A Case for Euthanasia? Gap on Life Support
In 2011, I opened with this salvo: “I don’t care how much cash The Gap is sitting on or how much they generate on a daily basis. Just as Sears keeps pumping blood (cash), through its veins, Gap is, and has been for a long time, staying alive on “life support.” Essentially, the body (the retail business) is dying, but the nearest and dearest relatives (shareholders and the Board) obviously do not want to pull the proverbial plug. They all stand around the dying patient, hoping for some kind of miracle recovery, (metaphorically speaking, but bear with me).” This is a chronicle of a death foretold.
Because Pepsi was a powerful brand, it could recover from a flopped apparel launch. Gap and its brands have invested billions over the years, doing the same thing. Unfortunately, they are no longer powerful apparel brands, so they will not be able to go back when their logo fails on a baby crib.
There is No Gap Déjà Vu
In 2015, I wrote, “More like a slow, Sears-like descent to the bottom? Glenn Murphy exits. Art Peck takes over. It matters not who the players are because there has been a revolving door full of them for the past 15 years, all declaring how they would return Gap to its once dominant position as the cool apparel brand for America’s youth. All of them failed to do so, and there is no reason to believe Art Peck will have any better luck. Actually, even luck would not be enough to reverse the ultimate fate of this storied brand.”
Art Peck’s “Hail Mary” Won’t Save The Dying Gap
In 2019 I wrote, “Paul Pressler (CEO, Gap – 2002-2007), passed his failing patient (Gap), over to CEO Glenn Murphy who was the unsuccessful surgeon who operated on Gap while it was on life support, between 2007 and 2015. Murphy was unable to bring the patient into recovery mode. So, in 2015 he passed it along to its current CEO and undertaker, Art Peck, who seems to be putting the final nail in Gap’s coffin as he presides over its impending death. Ever since Murphy passed the dying body over to Peck, it has continued to flatline with actual sales declines in both the Gap brand and Banana Republic. The only hint of a heartbeat has been Old Navy.”
History Loop: Out Again, In Again — Bob Fisher Redux
So, Peck failing to make Gap cool again, ends up in the revolving door and leaves in November of 2019. Replacing him was Bob Fisher, member of the Fisher family who founded The Gap. This was the second time he stepped back into the Chairman or CEO role on an interim basis while they searched for yet another CEO. The first time he re-inserted himself was in 2007, following the ouster of Paul Pressler. Maybe that time around, he intended to be at the helm of the Titanic when it sank, or maybe he thought he could turn it all around. Today? Good luck in this nuked out, hollowed out, Covid-19 world war.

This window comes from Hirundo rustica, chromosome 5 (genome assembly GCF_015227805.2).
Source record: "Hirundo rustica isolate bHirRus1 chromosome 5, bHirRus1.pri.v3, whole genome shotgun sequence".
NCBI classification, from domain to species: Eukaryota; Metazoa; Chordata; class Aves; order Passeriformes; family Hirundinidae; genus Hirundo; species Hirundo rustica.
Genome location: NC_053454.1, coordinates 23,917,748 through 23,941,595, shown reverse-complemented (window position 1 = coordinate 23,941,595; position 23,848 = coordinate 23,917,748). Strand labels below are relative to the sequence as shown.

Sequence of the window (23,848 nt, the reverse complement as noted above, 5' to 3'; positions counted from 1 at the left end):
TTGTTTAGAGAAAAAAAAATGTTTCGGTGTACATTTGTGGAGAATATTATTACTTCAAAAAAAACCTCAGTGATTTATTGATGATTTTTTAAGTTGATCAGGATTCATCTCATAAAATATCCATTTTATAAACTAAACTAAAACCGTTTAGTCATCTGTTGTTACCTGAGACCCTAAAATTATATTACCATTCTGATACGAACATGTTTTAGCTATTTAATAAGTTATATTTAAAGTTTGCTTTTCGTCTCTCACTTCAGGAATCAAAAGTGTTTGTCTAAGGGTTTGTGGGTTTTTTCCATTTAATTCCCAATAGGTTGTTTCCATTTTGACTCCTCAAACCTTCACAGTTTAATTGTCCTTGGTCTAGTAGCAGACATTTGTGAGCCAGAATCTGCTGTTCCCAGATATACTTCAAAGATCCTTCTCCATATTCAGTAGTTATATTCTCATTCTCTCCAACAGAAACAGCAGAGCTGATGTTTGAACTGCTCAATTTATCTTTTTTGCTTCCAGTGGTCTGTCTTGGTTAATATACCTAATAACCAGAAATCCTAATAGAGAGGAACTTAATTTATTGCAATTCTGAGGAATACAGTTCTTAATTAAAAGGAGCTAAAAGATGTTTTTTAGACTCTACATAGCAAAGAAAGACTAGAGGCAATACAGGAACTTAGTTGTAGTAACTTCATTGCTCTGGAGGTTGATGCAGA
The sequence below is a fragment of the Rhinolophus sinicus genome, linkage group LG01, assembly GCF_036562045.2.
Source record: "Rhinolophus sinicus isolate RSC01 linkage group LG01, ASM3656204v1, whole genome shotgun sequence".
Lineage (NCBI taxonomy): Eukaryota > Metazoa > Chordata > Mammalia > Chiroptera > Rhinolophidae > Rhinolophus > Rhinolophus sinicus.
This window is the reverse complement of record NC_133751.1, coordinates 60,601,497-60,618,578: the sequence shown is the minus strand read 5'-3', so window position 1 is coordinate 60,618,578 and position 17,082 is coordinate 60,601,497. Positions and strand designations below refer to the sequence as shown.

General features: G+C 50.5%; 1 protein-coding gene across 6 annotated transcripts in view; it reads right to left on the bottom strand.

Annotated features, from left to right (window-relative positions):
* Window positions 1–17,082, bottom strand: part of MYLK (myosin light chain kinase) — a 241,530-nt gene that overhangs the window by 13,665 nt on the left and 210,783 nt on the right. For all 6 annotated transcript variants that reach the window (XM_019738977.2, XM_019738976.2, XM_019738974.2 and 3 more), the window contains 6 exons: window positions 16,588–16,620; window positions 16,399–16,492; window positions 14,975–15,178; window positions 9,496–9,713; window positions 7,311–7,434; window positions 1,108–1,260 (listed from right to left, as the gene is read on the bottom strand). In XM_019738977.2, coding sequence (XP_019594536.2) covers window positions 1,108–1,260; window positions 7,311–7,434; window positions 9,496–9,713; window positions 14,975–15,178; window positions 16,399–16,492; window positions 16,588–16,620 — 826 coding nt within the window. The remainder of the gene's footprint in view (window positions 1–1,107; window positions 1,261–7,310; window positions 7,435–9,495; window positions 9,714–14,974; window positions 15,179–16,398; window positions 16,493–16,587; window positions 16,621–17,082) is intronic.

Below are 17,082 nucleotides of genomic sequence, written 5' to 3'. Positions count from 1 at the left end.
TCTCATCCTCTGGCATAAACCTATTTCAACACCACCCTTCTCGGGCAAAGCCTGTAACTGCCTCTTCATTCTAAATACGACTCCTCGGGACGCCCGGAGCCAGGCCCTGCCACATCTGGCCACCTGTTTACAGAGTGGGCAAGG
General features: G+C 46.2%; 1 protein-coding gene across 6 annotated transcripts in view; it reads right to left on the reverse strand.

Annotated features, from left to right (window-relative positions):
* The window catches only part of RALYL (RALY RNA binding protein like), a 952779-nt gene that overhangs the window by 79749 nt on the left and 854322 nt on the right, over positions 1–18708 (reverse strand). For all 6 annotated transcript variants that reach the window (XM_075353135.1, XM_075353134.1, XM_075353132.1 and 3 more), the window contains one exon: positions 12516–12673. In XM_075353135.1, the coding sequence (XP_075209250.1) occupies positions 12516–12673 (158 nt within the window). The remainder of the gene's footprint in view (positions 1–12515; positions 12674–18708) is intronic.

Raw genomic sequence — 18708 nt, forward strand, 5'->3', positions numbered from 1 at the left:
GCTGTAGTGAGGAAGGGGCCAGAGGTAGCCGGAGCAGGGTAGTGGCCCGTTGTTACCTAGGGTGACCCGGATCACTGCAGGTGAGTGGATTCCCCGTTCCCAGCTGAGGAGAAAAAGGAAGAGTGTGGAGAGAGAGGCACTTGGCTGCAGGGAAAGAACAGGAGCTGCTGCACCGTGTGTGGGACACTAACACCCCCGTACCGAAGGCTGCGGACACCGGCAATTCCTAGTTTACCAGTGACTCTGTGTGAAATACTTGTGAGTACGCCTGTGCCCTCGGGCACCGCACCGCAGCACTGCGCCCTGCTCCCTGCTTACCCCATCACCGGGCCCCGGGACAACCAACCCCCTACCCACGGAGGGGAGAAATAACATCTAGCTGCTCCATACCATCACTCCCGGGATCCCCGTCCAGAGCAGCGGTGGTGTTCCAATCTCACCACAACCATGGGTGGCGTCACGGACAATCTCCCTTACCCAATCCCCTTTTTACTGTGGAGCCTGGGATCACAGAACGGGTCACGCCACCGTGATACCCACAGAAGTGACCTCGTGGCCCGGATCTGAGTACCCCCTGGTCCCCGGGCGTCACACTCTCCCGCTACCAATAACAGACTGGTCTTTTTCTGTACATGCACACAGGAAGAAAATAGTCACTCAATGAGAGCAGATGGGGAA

No Time Outs Left – Fisher’s Final Hail Mary
Well, I think I’ve got the answer. WWD reported on May 1, Gap Inc. is reverting back to that old, but, highly touted at the time, 1970s “brand extension” marketing strategy. So, as there are no timeouts left for the Gap, Banana Republic and Janie and Jack, Fisher’s Hail Mary pass is to sign a multiyear contract with giant international IMG, to license its brands to categories including bedding, home textiles, home decor, furniture and baby equipment such as strollers and high chairs, and presumably others.
Note: a brand extension strategy works only if:
- The brand is strong.
- The extended category is compatible with the core brand’s DNA.
Pepsi-Cola had a powerful brand when it licensed the VF Corporation to create Pepsi apparel in the 1980s. It flopped big time. Gap’s brands are anything but powerful, indeed they are on life support. And, do you think any new young consumers — comprising the now biggest cohort Gen Z/millennials — will be interested in buying a Gap brand crib?
Just like Pepsi and many other brand failures venturing into non-compatible categories, however strong or even weak, they forgot the consumer. Like Pepsi, and now Gap, they’ve spent billions of marketing dollars over decades, hammering into consumers’ minds that Pepsi is a great soda brand. So, when they read or hear the word Pepsi, their mind envisions the soda can or bottle with the logo. When they see or hear the brand on apparel, it does not compute, and never will. However, because it was a powerful brand, it could recover from a flopped apparel launch. Gap and its brands have invested billions over the years, doing the same thing. Unfortunately, they are no longer powerful apparel brands, so they will not be able to go back when their logo fails on a baby crib.
Good luck Mr. Fisher. I believe this will be your final “Hail Mary” which also will never be caught in the end zone.